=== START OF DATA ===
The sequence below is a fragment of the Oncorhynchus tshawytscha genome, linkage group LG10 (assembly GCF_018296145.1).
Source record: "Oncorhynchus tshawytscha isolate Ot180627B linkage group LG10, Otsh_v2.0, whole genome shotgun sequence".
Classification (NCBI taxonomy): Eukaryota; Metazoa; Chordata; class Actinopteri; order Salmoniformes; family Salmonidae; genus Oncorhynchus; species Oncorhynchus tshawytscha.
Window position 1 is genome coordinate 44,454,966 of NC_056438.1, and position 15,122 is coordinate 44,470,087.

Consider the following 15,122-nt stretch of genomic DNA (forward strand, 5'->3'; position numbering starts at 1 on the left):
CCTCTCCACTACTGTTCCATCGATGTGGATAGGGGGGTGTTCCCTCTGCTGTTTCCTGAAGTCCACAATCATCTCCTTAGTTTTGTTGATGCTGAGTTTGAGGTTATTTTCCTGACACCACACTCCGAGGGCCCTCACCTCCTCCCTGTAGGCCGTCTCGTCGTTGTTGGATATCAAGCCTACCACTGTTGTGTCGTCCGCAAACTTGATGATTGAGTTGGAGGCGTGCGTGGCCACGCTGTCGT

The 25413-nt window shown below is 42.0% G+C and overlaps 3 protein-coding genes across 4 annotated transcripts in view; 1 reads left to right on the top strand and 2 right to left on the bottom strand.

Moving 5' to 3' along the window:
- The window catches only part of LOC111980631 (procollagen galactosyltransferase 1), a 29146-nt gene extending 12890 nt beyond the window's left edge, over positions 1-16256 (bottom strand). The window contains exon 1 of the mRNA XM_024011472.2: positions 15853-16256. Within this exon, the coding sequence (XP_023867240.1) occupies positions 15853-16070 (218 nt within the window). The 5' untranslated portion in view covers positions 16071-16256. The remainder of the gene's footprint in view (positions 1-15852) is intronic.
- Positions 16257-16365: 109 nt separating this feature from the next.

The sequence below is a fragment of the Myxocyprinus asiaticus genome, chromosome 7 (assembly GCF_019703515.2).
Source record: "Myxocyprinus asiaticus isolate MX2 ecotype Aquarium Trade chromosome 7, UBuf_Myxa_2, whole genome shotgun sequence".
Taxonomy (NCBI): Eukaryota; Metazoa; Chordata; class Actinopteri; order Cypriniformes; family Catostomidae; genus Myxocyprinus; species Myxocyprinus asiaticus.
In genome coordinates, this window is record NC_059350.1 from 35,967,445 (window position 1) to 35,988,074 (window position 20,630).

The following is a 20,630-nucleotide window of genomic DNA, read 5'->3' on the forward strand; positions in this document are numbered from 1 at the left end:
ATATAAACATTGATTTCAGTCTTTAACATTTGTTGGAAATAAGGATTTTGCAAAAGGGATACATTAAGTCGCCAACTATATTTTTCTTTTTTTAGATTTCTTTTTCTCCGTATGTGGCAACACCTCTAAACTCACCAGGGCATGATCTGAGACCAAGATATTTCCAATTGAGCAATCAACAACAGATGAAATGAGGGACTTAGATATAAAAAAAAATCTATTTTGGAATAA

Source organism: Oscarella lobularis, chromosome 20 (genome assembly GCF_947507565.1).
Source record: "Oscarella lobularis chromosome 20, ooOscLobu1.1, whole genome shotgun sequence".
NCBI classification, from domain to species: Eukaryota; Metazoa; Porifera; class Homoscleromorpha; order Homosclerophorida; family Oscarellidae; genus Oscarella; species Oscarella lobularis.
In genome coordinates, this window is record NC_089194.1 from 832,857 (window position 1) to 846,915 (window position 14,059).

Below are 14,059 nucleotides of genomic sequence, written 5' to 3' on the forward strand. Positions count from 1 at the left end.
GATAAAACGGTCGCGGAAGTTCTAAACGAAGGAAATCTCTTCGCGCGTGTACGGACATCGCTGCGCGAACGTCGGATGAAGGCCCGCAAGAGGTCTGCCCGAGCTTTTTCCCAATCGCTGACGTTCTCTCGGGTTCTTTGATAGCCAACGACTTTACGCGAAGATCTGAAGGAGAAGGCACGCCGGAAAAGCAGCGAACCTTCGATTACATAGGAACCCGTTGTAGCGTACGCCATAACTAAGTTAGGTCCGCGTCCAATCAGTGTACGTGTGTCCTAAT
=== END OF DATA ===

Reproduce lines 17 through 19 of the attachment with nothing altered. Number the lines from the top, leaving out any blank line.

Source organism: Oscarella lobularis, chromosome 20 (genome assembly GCF_947507565.1).
Source record: "Oscarella lobularis chromosome 20, ooOscLobu1.1, whole genome shotgun sequence".
NCBI classification, from domain to species: Eukaryota; Metazoa; Porifera; class Homoscleromorpha; order Homosclerophorida; family Oscarellidae; genus Oscarella; species Oscarella lobularis.